(RxWiki News) One type of blood cancer is fairly common in children. It’s called acute lymphoblastic leukemia, or ALL for short. Most children are cured of this cancer. In adults, though, ALL is far more ferocious.
ALL is a cancer of the bone marrow and blood. This cancer interferes with the body’s white blood cells - key members of the immune system that fight off bacteria and other invaders.
Scientists have identified new biomarkers that can predict the severity of adult B-acute lymphoblastic leukemia. They have also pinpointed targets that new drugs can attack to treat the disease.
"If you start to bruise easily, see your doctor."
Ari Melnick, MD, associate professor of medicine and director of the Raymond and Beverly Sackler Center for Biomedical and Physical Sciences at Weill Cornell Medical College, and colleagues conducted the study.
It’s known that the more genetic mutations adults with this leukemia have, the poorer the outlook. Dr. Melnick’s team sought to identify and isolate the key biological changes that can result in more serious and fatal forms of B-acute lymphoblastic leukemia, which strikes about 6,000 adult Americans a year.
Researchers studied 215 tissue samples gathered from adult patients with the disease who were enrolled in a large Eastern Cooperative Oncology Group phase III clinical trial.
The scientists looked at what’s known as epigenetic changes, which are alterations in how the DNA is modified and packaged. Epigenetic changes can lead to the start and growth of cancer.
Another way of looking at this is to think of the researchers decoding the key "software" instructions of ALL.
The team learned that epigenetic changes were involved in keeping leukemic cells alive and thriving. They also found that one molecule that’s seen on the surface of cells - CD25 – predicts poorer outlook for B-acute lymphoblastic leukemia patients.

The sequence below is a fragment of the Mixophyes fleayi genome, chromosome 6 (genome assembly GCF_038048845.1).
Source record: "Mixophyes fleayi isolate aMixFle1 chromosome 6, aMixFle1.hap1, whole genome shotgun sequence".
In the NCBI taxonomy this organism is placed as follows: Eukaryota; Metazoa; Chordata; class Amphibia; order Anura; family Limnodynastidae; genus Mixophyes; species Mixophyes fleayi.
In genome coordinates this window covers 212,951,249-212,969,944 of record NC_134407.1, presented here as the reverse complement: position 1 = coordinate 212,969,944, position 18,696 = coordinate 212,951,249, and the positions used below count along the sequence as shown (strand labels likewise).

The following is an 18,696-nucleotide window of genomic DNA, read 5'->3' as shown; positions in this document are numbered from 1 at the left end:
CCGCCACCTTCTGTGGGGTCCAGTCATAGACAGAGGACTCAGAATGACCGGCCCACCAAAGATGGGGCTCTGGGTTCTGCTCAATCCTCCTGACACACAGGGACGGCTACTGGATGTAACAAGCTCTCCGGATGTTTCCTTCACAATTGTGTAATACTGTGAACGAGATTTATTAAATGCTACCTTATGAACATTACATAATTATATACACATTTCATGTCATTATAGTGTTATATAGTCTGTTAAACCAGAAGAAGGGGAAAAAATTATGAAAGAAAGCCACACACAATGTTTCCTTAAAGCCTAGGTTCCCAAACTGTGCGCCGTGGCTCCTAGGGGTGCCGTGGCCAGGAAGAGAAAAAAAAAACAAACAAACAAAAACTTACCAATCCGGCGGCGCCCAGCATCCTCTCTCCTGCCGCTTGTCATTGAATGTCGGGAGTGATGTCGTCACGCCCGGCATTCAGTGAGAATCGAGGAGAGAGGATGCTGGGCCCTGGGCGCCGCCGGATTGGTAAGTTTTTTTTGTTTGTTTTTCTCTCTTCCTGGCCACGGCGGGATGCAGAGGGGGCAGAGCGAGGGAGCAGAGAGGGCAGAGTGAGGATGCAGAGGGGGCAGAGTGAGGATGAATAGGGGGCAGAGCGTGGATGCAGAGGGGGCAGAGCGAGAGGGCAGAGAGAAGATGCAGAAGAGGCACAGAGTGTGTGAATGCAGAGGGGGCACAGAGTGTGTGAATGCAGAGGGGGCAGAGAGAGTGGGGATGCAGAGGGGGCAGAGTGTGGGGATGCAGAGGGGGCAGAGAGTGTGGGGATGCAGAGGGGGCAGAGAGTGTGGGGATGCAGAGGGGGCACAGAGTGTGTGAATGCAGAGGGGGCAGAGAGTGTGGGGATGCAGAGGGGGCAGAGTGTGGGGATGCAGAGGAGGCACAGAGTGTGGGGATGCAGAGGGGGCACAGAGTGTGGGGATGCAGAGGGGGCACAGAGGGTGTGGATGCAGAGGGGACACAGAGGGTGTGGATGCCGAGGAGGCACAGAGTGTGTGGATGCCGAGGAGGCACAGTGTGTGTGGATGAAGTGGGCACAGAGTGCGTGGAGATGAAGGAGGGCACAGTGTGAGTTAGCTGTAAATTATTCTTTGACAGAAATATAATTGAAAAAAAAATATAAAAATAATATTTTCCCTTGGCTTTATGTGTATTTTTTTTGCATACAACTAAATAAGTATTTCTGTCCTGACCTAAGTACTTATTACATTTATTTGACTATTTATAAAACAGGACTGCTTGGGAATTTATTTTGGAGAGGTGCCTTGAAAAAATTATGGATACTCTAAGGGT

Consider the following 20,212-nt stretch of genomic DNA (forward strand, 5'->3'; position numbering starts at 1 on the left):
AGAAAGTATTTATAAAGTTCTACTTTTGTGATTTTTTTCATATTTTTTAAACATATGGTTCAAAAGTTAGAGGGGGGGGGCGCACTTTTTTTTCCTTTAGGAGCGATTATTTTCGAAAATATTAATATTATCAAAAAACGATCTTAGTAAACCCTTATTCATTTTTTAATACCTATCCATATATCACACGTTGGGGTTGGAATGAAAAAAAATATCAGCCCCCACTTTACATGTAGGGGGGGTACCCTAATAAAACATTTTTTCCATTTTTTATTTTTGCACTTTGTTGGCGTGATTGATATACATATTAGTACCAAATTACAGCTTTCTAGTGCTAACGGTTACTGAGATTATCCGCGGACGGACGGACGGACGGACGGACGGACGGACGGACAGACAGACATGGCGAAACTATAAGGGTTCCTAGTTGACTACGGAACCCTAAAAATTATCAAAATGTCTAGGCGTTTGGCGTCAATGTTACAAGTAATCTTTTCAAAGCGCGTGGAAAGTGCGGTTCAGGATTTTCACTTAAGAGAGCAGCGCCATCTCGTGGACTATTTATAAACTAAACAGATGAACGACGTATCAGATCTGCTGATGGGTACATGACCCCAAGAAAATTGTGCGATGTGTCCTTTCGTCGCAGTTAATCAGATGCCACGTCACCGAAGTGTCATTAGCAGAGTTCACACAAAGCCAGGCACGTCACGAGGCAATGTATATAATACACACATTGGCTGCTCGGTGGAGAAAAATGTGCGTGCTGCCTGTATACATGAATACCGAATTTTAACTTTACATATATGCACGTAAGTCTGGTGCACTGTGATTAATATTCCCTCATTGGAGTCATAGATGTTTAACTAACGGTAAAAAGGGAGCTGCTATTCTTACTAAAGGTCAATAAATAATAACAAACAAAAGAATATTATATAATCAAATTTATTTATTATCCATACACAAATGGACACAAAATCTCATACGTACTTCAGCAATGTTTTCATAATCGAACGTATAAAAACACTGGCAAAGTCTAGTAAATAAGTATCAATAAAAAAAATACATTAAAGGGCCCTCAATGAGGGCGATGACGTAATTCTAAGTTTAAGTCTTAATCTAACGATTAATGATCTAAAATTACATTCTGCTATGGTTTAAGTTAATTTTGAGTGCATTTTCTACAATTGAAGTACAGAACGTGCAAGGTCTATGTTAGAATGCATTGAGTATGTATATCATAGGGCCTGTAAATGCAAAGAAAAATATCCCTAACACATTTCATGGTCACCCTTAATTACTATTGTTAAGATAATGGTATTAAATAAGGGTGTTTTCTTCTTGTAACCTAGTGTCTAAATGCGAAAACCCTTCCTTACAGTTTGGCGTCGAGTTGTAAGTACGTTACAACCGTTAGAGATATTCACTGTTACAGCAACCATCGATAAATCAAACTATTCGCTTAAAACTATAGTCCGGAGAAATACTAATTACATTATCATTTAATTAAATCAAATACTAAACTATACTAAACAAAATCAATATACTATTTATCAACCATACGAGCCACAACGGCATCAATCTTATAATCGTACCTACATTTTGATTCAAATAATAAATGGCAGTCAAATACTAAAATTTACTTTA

"Finding the instructions that ultimately lead to cancer development, and to the especially bad outcome seen in patients with these different forms of ALL, is especially urgent. Our study is the first to integrate the decoding of many layers simultaneously, which has enabled us to unlock some of the mysteries explaining the malignant and aggressive behavior of these leukemias," said Dr. Melnick, who is also a hematologist-oncologist at New York-Presbyterian Hospital/Weill Cornell Medical Center.
Reprogrammed leukemia cells were shown to activate a powerful oncoprotein (cancer protein) – BCL6, which Dr. Melnick said, “was an extremely powerful indicator of the presence of the most aggressive and fatal cases.”
"We then designed inhibitors of BCL6 and showed that we could kill leukemia cells from patients enrolled in the clinical trial by blocking its function," Melnick continued.
These findings have led researchers to plan to use CD25 as a biomarker for patients with the most serious cases in upcoming clinical trials, and to personalize treatment as appropriate.
The BCL6 blockers are being developed for human use. Researchers hope to design clinical trials that specifically target BCL6 in specific forms of this ALL.
"These results will ultimately lead to biomarkers that help guide treatment and to the development of therapies that will be more effective for patients with this aggressive form of leukemia," Melnick said.
Findings from this study were published October 29 in Cancer Discovery, a journal of the American Association for Cancer Research.